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School of the Arts student, Woon Yen Loi, investigates the future of digital media.
“Have you ever thought of reading the latest news headline on a social media platform like Instagram? The 15 second “Insta-video” format would feed you with ‘bite-size’ breaking news, allowing you to assimilate information very quickly and move on to the next piece of news. Quite the contrary to a TV news bulletin which lasts for an average of 15 minutes.
News broadcasting companies have been busy optimising their digital news to increase efficiency and reach out to a wider audience. The BBC mobile site works on a range of devices and screen sizes. It operates through a live page format where mobile users would be notified with the latest breaking news. All you have to do is to scroll down the site and skim through the latest news headlines, summaries, Most Read articles and In-story video clips. Imagine just how much information you can access through an average mobile screen?
Shift in emphasis
Mike Hughes, radio producer of BBC Radio Merseyside reveals how digital media is playing a central role in the news broadcasting industry: “Initially, digital media was deemed to be something that adds value. Now it’s recognised as quite often, the primary place that needs to be served first.
“The BBC and SKY news especially, have invested millions in their digital offer, making sure that their viewers and listeners have total faith in what they see on their websites.
“There is a general belief that there are huge benefits to breaking stories online as opposed to waiting for the next radio or TV bulletin. This is a massive shift in emphasis.”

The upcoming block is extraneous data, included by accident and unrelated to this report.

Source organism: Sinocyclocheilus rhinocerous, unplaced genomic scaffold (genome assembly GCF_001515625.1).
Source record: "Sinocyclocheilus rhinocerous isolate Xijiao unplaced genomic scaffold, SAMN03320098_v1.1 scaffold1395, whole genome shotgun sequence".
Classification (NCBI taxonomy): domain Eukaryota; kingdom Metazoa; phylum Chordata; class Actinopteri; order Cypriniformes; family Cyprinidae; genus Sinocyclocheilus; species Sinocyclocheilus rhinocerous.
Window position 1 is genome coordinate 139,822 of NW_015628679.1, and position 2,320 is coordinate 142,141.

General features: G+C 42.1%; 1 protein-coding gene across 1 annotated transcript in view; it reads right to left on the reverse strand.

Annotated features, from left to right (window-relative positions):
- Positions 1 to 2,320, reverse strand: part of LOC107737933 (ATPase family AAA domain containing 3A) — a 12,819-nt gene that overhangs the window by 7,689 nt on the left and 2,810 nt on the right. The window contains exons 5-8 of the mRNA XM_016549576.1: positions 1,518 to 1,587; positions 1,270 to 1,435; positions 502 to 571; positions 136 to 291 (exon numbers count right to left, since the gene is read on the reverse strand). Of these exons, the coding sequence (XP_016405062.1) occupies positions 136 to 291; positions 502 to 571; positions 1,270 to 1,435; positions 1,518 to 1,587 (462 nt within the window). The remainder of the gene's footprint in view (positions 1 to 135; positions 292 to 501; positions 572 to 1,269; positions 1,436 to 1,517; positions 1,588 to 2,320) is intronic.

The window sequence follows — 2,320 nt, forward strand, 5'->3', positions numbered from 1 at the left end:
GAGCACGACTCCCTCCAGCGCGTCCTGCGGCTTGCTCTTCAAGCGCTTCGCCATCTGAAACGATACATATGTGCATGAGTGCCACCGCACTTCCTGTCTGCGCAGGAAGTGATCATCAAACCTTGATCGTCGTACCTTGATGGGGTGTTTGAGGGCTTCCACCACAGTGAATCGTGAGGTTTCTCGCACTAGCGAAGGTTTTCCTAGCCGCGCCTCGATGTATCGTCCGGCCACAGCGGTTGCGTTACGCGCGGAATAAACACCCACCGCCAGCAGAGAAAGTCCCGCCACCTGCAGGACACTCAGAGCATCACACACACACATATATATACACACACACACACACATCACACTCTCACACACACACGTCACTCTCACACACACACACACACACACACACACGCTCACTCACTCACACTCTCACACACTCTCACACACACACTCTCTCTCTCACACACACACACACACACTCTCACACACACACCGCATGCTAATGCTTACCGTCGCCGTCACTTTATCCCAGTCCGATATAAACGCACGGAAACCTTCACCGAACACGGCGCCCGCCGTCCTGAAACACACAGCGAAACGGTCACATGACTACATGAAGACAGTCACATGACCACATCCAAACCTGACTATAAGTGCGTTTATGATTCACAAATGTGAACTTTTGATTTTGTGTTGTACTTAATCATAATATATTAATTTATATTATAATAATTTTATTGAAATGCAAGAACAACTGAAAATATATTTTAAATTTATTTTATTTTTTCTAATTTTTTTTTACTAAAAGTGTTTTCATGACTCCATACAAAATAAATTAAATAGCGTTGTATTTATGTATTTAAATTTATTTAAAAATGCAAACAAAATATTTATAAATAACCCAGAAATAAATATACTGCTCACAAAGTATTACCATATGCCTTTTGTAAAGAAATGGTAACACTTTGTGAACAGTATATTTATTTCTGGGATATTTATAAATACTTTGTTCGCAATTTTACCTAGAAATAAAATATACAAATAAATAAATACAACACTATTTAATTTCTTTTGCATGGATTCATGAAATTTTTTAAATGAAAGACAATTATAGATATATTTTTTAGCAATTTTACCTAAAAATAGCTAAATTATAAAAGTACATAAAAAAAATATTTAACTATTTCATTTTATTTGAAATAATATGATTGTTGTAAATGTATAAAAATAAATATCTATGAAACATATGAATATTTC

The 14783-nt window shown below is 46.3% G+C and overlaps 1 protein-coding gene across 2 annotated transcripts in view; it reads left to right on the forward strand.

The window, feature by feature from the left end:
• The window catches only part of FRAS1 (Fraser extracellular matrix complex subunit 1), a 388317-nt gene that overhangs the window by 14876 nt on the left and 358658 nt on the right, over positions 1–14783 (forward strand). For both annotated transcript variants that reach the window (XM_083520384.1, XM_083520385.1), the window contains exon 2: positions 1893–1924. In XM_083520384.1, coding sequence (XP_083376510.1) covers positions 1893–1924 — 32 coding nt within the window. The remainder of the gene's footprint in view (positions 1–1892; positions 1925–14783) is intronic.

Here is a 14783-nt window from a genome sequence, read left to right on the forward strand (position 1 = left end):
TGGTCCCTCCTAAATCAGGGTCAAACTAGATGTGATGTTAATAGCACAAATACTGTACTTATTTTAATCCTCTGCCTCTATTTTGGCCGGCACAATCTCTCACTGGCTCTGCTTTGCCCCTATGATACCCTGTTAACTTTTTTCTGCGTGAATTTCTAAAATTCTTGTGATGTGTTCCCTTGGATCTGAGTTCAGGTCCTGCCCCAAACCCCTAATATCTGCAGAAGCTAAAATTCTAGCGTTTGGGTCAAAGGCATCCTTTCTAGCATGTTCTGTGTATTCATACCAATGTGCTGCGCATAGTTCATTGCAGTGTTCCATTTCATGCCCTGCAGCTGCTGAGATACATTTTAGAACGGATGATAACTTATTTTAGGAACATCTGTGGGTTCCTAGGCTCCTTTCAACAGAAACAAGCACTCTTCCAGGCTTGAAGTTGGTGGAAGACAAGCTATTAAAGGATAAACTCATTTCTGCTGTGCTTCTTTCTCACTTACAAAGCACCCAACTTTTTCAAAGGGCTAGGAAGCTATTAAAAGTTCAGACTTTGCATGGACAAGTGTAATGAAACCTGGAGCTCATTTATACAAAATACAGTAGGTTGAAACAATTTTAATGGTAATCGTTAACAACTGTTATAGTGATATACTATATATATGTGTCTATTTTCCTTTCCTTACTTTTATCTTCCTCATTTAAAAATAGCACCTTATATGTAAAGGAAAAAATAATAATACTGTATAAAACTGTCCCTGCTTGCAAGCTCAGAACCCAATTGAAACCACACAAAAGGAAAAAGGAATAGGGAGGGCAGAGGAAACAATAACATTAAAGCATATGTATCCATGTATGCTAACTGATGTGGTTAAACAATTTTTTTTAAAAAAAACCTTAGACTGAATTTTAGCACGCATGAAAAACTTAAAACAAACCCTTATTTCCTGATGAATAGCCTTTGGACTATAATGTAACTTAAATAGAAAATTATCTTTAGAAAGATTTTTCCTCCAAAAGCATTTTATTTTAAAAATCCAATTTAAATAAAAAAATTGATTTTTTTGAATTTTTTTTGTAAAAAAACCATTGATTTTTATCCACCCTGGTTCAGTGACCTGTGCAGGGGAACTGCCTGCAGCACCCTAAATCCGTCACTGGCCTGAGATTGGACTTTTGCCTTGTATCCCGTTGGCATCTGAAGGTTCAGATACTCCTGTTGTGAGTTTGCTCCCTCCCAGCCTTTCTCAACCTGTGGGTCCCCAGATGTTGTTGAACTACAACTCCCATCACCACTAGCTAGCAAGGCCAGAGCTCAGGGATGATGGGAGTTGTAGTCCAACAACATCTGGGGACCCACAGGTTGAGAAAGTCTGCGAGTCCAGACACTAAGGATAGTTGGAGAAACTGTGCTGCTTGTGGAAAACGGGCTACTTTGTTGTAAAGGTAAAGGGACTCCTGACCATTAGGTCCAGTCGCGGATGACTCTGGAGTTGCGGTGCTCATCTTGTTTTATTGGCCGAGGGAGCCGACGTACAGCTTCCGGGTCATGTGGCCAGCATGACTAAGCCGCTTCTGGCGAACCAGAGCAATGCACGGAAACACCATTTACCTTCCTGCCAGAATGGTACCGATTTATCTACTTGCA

Indeed, digital media is no longer an ‘extension’ to news broadcast. It plays a central role and offers many benefits to the ordinary citizen. Online news facilitates public discussion and encourages citizen journalism. It particularly engages teenagers and young adults who are often more connected with their mobile devices than the radio and TV.
Edge of burnout
Whilst having easy access to information is indeed a privilege, it can also potentially pose some adverse effects. I asked Dr David Hill from the University’s Department of Communication and Media for his opinion on the impact of digital media:
“I think one of the most interesting effects of the instantaneity of information is the demands it places on our attention. There’s a pressure that originates, I think, from social networking sites to be always available to and for communication.
“Being in contact and keeping up with trends can be exhausting. We forget that attention is a valuable resource and it’s one that’s both perishable and finite.
“You asked me of the impact on the 21st generation: I worry that we’re all on the edge of burnout just trying to keep pace with the speed and ubiquity of information.”
The ‘edge of burnout’ will not be familiar to many of us. There are increasing worries on the upbringing of children and teenagers in today’s digital world; young people seek instant gratification, with fast entertainment and information.
Research has revealed that when we are exposed to a plethora of information, our desire for deep, analytical thinking will be diminished as a consequence. At the end of the day, we might know more, but understand less.
As we live in this fast-pace information age, where information can easily be accessed through clicking, sweeping, and scrolling a mobile screen, we must learn to take control of our information intake. Keep a sharp eye in detecting key, useful information, and at the same time, know exactly when to filter and ‘switch off’ from unnecessary information.”
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